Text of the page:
As your child embarks on bar/bat mitzvah preparation, you may want to do more than describe Jewish history and culture. An interactive lesson can teach beyond words. It may be time to head to The Jewish Museum (TJM), the oldest museum of its kind in the world. Located in the elegant, century-old Warburg Mansion on Museum Mile in Manhattan, The Jewish Museum is the ideal place to explore the Jewish experience with grandparents and great-grandparents, parents and children. It provides the opportunity to discuss and learn. The Museum itself and the people who visit tell stories, a powerful way to pass down values and tradition.
The Jewish Museum is an art and culture museum. It’s about more than the artistic expression of Jewish people throughout history. Anne Scher, director of communications, emphasizes, “It’s important to take time to read the text ... to understand the story.” Scher explains that the exhibitions in the Museum attempt to tell the story of the evolution of modern Jewish identity with art. “Wherever Jews lived, they adapted to the majority culture.” The story depicted is one of cultural identity, not religious identity, although one might argue that, in the case of Judaism, the two are often intertwined. Nonetheless, the displays remain accessible to all and appeal to people from many different backgrounds.
An exhibit called, “Culture and Continuity: The Jewish Journey,” which tells the unfolding story of Jewish culture and identity through 800 works of art, takes up most of the permanent collection on the third and fourth floors of the building. Filled with beautiful artifacts and interesting quotes, this display attempts to describe how Judaism survived through the centuries, often under difficult or tragic circumstances. Judaism has often questioned and reinterpreted itself. Sharing these ideas with your children helps keep Jewish ideals relevant for the next generation. The Museum recognizes that stories of Jewish heritage must be remembered, appreciated and passed down to the future Jewish community.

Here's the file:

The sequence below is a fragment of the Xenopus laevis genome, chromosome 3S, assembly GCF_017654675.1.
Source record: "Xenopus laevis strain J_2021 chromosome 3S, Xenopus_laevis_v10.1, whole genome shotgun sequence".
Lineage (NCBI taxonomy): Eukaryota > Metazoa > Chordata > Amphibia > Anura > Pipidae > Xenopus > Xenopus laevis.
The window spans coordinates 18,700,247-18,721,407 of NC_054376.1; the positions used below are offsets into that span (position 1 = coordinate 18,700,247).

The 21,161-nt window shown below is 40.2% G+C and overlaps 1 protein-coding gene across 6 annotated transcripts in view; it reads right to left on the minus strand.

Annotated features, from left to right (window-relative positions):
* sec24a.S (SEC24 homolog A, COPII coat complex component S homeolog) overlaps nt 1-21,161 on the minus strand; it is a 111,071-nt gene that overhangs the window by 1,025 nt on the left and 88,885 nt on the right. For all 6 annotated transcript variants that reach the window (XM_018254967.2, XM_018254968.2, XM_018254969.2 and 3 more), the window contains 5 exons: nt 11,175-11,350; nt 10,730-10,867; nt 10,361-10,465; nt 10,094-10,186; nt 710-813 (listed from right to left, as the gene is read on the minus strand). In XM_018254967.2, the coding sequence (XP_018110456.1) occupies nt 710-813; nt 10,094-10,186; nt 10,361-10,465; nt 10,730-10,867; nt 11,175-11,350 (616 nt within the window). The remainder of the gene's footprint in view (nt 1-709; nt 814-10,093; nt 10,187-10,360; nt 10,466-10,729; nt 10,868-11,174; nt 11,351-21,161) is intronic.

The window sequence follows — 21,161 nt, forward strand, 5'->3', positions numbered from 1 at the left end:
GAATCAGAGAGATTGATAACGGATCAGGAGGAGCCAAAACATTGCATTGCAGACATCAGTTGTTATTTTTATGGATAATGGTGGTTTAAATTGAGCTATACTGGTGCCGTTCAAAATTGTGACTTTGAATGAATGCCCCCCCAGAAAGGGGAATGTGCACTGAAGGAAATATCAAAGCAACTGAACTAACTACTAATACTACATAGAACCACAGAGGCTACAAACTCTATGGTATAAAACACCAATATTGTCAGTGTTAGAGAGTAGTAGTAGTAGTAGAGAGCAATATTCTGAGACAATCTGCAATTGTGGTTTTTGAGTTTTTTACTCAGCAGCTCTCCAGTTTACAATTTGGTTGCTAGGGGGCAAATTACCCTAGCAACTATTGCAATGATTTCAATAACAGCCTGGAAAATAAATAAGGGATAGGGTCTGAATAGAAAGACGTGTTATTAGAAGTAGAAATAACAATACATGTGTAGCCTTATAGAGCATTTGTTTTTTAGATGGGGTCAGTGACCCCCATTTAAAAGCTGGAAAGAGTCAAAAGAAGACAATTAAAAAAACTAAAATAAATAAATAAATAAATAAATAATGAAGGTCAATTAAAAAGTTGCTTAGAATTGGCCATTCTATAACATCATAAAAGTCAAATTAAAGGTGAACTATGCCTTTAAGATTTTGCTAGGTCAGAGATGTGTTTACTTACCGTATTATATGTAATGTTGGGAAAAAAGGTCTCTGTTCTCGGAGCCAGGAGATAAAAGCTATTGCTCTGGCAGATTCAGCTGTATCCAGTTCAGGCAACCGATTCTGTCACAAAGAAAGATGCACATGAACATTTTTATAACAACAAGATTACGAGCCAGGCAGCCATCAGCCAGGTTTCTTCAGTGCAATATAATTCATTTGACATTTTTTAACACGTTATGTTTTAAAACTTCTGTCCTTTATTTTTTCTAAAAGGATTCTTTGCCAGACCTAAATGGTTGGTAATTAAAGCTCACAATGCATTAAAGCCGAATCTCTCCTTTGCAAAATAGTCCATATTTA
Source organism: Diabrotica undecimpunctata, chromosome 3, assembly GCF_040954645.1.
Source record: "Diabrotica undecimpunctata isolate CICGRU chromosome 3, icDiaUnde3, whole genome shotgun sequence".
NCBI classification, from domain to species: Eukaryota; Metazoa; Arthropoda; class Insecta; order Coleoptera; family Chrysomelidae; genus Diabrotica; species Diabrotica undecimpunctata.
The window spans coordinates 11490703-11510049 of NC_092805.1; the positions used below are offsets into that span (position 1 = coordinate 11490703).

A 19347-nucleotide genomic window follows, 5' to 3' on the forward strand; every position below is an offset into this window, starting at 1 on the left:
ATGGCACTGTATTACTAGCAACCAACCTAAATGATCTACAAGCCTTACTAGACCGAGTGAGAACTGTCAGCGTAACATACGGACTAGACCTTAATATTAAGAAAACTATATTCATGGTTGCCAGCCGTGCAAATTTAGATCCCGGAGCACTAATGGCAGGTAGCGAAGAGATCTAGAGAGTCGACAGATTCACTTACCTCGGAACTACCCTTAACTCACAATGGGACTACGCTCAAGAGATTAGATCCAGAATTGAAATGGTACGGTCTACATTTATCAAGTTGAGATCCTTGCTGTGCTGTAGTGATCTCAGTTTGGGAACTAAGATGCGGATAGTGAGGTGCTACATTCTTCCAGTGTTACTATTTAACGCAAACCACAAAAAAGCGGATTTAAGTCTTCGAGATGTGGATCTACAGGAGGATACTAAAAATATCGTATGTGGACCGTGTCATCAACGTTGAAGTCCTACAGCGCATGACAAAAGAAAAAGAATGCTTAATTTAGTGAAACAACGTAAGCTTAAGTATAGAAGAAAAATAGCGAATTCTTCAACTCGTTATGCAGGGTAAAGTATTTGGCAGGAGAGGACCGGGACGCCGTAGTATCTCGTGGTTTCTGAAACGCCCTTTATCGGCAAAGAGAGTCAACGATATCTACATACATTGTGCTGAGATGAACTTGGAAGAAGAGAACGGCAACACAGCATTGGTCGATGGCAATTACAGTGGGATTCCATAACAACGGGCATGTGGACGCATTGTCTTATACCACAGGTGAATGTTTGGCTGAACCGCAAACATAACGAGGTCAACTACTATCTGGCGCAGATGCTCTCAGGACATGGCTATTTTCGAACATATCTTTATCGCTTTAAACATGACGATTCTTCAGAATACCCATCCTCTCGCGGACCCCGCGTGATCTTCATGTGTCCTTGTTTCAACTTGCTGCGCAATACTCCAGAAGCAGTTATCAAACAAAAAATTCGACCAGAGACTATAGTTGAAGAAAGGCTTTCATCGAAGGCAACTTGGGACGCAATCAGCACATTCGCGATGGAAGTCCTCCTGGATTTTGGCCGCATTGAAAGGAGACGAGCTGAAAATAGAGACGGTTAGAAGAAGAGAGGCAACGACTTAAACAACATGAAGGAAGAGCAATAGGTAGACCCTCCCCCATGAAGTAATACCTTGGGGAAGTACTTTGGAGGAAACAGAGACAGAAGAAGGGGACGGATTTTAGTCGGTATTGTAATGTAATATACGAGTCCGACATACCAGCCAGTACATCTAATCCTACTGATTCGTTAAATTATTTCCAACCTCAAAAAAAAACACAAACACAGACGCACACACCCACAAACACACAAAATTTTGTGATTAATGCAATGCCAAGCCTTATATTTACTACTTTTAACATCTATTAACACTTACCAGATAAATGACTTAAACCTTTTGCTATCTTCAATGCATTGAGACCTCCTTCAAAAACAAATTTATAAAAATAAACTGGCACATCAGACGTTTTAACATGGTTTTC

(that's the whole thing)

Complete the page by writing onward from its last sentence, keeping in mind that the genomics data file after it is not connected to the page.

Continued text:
In that vein, taking your family to TJM is an exercise in history, culture and tolerance. From the depiction of the first Jews arriving here in 1654 to the present day, Jews fleeing religious persecution have contributed to the Jewish culture in the United States. The museum does not skirt around the issue of a Jewish homeland in Israel, but recognizes contributions of Jews around the world. A sign displayed in the museum clearly states, “… arrivals continue to enrich the American Jewish community.”
For the younger siblings who come along, don’t miss the Children’s Gallery, an interactive exhibit that includes an archaeological “dig” for young children, make-your-own zodiac plaque and an interesting (even to parents!) display comparing old (cars, toys, etc.) to new. The Museum also offers Vacation Week Art Workshops (Painted Passover Stories, April 6, 7 and 9) and occasional live concerts (Brady Rymer, April 19) for families.
The Jewish Museum is now offering free, eight-year memberships to recent bar and bat mitzvahs through a partnership with local synagogues. The program encourages young adults to continue their education and exploration of art and Jewish culture beyond the milestone of a bar/bat mitzvah, and to create a lifelong relationship with the Museum. Synagogues can take advantage of this opportunity to obtain gift memberships at no cost, to present to member youth upon becoming bar/bat mitzvah. Each gift includes a special certificate, which entitles the recipient to membership privileges from ages 13 through 21 and admission for themselves and two accompanying adults, as well as all the benefits of a Museum membership (usually a $180 value). Contact your local synagogue to encourage participation in this exciting new program sharing art and Jewish culture with families.
The Jewish Museum, located at Fifth Avenue and 92nd Street in Manhattan, is open six days a week, closed on Wednesdays. Saturday admission is free for the Jewish Sabbath, but keep in mind that interactive and money-related features (e.g. the museum shop) will be unavailable.
For information about having your bar mitzvah celebration at the museum ($10,000 donation required), and other general information, check out their website at thejewishmuseum.org.
Elisa Bremner is a frequent contributor to Westchester Family.